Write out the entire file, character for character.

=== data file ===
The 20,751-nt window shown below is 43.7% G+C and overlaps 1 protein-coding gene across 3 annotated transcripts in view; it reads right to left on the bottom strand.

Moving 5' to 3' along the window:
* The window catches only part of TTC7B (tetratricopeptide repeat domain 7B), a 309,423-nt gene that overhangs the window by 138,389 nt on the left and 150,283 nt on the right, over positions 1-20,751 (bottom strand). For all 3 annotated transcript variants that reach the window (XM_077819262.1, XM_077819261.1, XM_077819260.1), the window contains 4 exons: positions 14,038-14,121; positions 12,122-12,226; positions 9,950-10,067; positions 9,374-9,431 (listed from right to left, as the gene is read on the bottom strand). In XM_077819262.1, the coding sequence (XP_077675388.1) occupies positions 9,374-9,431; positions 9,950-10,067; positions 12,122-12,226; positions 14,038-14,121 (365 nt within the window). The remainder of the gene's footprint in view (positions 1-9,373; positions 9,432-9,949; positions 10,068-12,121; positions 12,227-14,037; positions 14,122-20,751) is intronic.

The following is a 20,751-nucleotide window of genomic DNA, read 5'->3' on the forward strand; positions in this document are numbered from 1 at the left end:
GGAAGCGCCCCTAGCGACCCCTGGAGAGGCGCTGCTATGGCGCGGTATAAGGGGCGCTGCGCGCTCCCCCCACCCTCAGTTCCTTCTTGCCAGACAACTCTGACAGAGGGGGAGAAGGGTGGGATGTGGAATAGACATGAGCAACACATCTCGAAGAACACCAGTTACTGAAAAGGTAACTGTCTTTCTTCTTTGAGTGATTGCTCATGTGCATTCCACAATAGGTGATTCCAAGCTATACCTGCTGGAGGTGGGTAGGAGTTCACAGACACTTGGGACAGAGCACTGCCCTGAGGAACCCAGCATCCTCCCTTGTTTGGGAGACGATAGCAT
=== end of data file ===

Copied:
The 20,751-nt window shown below is 43.7% G+C and overlaps 1 protein-coding gene across 3 annotated transcripts in view; it reads right to left on the bottom strand.

Moving 5' to 3' along the window:
* The window catches only part of TTC7B (tetratricopeptide repeat domain 7B), a 309,423-nt gene that overhangs the window by 138,389 nt on the left and 150,283 nt on the right, over positions 1-20,751 (bottom strand). For all 3 annotated transcript variants that reach the window (XM_077819262.1, XM_077819261.1, XM_077819260.1), the window contains 4 exons: positions 14,038-14,121; positions 12,122-12,226; positions 9,950-10,067; positions 9,374-9,431 (listed from right to left, as the gene is read on the bottom strand). In XM_077819262.1, the coding sequence (XP_077675388.1) occupies positions 9,374-9,431; positions 9,950-10,067; positions 12,122-12,226; positions 14,038-14,121 (365 nt within the window). The remainder of the gene's footprint in view (positions 1-9,373; positions 9,432-9,949; positions 10,068-12,121; positions 12,227-14,037; positions 14,122-20,751) is intronic.

The following is a 20,751-nucleotide window of genomic DNA, read 5'->3' on the forward strand; positions in this document are numbered from 1 at the left end:
GGAAGCGCCCCTAGCGACCCCTGGAGAGGCGCTGCTATGGCGCGGTATAAGGGGCGCTGCGCGCTCCCCCCACCCTCAGTTCCTTCTTGCCAGACAACTCTGACAGAGGGGGAGAAGGGTGGGATGTGGAATAGACATGAGCAACACATCTCGAAGAACACCAGTTACTGAAAAGGTAACTGTCTTTCTTCTTTGAGTGATTGCTCATGTGCATTCCACAATAGGTGATTCCAAGCTATACCTGCTGGAGGTGGGTAGGAGTTCACAGACACTTGGGACAGAGCACTGCCCTGAGGAACCCAGCATCCTCCCTTGTTTGGGAGACGATAGCAT